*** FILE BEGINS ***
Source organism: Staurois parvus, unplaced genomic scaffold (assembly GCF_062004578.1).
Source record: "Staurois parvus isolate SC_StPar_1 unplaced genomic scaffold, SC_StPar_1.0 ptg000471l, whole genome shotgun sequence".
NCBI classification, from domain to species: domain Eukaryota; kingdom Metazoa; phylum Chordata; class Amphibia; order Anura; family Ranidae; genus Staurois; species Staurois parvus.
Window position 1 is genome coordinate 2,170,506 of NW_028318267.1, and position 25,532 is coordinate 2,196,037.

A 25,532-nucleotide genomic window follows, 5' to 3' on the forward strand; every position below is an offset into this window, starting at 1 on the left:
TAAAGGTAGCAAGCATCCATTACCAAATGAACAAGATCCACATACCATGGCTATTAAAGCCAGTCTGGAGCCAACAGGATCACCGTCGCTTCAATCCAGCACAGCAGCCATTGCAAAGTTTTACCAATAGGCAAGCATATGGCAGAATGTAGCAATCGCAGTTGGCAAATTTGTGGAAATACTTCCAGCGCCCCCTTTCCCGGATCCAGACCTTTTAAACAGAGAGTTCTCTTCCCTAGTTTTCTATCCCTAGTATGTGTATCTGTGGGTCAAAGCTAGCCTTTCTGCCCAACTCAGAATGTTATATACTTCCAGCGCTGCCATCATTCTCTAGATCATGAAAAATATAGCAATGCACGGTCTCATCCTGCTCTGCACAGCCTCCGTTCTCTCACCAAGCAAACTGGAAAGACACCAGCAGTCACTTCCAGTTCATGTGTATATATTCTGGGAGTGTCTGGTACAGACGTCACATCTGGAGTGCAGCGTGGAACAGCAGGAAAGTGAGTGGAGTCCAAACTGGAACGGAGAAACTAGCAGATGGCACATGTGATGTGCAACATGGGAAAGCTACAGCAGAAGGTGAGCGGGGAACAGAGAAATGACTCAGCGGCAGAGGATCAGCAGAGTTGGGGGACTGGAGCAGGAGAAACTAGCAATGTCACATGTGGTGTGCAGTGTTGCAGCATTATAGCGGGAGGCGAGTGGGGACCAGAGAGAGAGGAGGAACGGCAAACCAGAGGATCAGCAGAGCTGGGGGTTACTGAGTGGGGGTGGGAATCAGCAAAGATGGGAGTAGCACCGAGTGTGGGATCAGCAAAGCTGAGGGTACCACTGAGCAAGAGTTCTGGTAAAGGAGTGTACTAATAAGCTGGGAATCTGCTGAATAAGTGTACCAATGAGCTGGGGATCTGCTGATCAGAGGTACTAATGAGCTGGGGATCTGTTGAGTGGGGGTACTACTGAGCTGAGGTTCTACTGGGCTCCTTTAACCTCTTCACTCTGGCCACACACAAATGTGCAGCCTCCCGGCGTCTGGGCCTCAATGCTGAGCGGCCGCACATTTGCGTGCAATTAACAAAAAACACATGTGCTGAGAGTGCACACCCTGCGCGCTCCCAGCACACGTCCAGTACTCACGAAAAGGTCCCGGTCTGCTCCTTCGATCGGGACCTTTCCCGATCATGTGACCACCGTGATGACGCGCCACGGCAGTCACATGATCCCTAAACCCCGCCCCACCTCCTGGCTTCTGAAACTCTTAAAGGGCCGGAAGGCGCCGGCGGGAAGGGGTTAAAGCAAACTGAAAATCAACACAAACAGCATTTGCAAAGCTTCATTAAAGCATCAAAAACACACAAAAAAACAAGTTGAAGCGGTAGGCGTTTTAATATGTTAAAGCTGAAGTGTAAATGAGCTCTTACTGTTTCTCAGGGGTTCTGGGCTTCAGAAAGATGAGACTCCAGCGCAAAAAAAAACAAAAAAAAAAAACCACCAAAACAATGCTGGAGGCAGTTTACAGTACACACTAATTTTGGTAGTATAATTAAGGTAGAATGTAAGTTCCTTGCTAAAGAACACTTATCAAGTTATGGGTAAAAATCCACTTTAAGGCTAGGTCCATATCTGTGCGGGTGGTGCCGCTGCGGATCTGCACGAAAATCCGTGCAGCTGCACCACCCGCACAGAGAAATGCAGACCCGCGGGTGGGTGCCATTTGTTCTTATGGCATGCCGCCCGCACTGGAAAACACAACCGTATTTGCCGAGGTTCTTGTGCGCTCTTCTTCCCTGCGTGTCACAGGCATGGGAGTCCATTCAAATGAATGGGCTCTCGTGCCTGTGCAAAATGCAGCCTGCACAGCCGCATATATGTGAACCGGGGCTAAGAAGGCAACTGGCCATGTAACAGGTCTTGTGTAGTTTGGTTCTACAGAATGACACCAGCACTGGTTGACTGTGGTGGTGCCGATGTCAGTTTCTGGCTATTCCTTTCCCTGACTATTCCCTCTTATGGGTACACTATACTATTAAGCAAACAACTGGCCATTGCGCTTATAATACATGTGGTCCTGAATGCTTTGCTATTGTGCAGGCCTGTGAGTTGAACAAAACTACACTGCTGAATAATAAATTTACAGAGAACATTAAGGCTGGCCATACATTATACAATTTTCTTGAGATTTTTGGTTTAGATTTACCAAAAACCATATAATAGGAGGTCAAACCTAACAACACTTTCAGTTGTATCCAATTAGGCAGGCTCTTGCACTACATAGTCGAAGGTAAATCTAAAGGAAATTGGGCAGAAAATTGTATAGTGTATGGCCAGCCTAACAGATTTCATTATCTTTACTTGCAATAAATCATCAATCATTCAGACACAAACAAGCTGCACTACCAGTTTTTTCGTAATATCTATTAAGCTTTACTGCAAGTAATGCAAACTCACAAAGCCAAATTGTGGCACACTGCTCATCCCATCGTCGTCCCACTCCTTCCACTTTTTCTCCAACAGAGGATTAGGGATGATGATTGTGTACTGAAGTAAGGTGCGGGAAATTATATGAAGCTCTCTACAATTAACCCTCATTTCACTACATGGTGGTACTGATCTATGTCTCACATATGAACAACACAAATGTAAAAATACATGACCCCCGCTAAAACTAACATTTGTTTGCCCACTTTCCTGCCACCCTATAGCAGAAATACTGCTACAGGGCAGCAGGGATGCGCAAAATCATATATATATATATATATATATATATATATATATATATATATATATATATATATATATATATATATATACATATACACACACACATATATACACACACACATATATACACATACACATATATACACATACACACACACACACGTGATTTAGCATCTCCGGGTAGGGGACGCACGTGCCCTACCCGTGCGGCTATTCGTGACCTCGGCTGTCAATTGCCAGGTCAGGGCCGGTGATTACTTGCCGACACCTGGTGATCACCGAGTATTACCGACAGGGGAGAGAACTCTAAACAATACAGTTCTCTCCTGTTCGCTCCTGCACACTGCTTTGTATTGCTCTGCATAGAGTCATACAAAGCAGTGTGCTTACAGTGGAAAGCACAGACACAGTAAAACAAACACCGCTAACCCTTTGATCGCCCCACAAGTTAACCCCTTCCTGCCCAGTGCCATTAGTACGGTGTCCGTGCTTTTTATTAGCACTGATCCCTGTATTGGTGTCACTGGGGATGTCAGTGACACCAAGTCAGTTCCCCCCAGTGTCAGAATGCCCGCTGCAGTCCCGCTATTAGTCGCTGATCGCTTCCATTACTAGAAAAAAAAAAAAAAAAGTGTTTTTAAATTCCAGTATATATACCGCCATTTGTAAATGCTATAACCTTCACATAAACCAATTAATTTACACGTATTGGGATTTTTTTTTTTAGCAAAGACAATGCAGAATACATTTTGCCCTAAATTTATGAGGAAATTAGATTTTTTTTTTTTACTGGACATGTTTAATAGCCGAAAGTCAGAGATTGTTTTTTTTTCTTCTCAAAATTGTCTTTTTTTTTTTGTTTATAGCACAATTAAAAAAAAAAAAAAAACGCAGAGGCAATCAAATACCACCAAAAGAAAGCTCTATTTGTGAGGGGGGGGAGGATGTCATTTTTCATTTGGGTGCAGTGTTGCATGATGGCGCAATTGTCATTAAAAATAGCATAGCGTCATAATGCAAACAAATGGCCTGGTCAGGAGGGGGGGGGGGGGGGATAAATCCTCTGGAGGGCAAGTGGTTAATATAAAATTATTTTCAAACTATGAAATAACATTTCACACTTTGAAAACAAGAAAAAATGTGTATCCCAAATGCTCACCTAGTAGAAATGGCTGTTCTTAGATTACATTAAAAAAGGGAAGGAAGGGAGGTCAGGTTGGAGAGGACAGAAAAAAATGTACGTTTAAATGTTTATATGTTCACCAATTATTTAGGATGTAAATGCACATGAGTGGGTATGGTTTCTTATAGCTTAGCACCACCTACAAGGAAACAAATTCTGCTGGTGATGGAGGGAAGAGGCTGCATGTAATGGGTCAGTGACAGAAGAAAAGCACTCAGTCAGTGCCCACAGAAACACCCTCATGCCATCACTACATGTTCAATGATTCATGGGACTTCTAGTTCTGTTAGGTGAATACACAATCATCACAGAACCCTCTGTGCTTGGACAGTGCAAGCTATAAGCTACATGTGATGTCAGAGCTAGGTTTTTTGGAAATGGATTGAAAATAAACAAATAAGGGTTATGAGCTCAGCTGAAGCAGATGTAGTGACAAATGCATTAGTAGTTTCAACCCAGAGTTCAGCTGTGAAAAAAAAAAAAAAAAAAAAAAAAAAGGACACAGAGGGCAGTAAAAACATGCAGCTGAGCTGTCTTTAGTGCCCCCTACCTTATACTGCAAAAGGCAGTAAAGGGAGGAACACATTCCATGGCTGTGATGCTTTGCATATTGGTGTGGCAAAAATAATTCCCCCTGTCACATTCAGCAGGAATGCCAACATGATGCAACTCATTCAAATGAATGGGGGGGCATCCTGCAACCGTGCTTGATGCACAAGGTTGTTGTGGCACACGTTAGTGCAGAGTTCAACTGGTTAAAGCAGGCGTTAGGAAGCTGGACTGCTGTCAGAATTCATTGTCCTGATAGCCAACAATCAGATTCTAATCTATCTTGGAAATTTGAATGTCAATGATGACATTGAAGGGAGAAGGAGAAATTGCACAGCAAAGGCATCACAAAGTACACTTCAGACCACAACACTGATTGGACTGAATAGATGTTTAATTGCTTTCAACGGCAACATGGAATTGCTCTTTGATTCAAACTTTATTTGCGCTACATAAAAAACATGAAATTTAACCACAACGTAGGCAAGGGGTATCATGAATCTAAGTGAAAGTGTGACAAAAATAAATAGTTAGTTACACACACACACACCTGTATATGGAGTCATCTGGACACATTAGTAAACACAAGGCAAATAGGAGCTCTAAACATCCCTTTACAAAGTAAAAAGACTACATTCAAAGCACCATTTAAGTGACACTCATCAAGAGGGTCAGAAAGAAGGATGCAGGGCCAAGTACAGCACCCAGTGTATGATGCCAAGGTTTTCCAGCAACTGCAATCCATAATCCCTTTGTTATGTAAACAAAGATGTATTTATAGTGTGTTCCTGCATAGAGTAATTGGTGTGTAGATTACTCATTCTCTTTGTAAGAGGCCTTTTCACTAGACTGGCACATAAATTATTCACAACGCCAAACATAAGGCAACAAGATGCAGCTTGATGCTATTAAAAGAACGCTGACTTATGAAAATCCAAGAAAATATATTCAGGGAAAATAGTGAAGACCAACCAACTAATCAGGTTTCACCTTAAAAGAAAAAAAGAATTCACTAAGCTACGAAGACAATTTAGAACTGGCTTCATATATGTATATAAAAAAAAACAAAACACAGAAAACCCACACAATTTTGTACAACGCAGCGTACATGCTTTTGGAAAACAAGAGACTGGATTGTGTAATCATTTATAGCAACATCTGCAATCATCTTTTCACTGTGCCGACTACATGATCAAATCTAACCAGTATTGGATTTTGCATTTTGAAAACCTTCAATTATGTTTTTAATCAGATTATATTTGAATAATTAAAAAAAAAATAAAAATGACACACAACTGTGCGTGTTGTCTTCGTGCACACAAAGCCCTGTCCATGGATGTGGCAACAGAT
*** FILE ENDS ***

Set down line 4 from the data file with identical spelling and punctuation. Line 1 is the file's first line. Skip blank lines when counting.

Window position 1 is genome coordinate 2,170,506 of NW_028318267.1, and position 25,532 is coordinate 2,196,037.